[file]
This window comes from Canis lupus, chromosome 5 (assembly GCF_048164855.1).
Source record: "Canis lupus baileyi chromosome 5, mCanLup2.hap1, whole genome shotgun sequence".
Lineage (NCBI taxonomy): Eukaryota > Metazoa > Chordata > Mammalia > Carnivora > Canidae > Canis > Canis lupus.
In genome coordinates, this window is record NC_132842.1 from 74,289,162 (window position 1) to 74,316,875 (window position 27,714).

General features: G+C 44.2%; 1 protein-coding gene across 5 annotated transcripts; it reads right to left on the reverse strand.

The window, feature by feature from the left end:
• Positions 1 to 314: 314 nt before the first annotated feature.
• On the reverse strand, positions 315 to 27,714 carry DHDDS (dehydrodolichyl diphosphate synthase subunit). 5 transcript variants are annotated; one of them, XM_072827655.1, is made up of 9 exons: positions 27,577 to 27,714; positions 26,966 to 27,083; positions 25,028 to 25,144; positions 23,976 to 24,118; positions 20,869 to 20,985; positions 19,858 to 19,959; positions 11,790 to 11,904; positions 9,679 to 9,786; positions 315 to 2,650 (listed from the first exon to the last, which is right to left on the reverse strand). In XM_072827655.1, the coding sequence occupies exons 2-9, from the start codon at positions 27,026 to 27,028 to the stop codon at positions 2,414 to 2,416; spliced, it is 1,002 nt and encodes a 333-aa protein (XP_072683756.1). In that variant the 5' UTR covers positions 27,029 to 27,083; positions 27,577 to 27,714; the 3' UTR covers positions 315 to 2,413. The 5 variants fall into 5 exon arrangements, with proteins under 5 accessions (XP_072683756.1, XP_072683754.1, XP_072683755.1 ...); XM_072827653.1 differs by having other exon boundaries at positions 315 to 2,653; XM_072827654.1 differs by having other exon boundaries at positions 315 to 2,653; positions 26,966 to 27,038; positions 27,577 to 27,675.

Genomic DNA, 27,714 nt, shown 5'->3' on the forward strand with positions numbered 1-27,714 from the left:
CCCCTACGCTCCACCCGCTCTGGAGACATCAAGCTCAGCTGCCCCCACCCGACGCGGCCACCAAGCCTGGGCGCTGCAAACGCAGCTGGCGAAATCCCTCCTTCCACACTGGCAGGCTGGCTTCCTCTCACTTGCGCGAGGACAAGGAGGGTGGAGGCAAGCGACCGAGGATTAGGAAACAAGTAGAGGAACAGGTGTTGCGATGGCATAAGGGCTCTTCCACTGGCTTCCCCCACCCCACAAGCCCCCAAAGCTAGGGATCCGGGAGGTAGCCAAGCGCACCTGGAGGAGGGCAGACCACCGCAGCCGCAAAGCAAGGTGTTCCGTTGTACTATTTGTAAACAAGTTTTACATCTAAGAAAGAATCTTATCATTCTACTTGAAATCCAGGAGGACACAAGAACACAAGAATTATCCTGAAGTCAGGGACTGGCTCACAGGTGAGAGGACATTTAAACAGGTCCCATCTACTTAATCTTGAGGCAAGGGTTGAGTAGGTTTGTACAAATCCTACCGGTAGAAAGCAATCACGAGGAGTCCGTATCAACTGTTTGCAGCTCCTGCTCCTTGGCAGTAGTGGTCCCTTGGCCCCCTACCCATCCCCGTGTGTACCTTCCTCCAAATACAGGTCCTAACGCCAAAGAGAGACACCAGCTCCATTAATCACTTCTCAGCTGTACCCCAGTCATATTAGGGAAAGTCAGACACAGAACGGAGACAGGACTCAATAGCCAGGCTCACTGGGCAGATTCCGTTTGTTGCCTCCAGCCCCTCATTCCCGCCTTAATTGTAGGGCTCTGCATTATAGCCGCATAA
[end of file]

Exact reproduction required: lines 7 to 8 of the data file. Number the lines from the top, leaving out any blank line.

• Positions 1 to 314: 314 nt before the first annotated feature.
• On the reverse strand, positions 315 to 27,714 carry DHDDS (dehydrodolichyl diphosphate synthase subunit). 5 transcript variants are annotated; one of them, XM_072827655.1, is made up of 9 exons: positions 27,577 to 27,714; positions 26,966 to 27,083; positions 25,028 to 25,144; positions 23,976 to 24,118; positions 20,869 to 20,985; positions 19,858 to 19,959; positions 11,790 to 11,904; positions 9,679 to 9,786; positions 315 to 2,650 (listed from the first exon to the last, which is right to left on the reverse strand). In XM_072827655.1, the coding sequence occupies exons 2-9, from the start codon at positions 27,026 to 27,028 to the stop codon at positions 2,414 to 2,416; spliced, it is 1,002 nt and encodes a 333-aa protein (XP_072683756.1). In that variant the 5' UTR covers positions 27,029 to 27,083; positions 27,577 to 27,714; the 3' UTR covers positions 315 to 2,413. The 5 variants fall into 5 exon arrangements, with proteins under 5 accessions (XP_072683756.1, XP_072683754.1, XP_072683755.1 ...); XM_072827653.1 differs by having other exon boundaries at positions 315 to 2,653; XM_072827654.1 differs by having other exon boundaries at positions 315 to 2,653; positions 26,966 to 27,038; positions 27,577 to 27,675.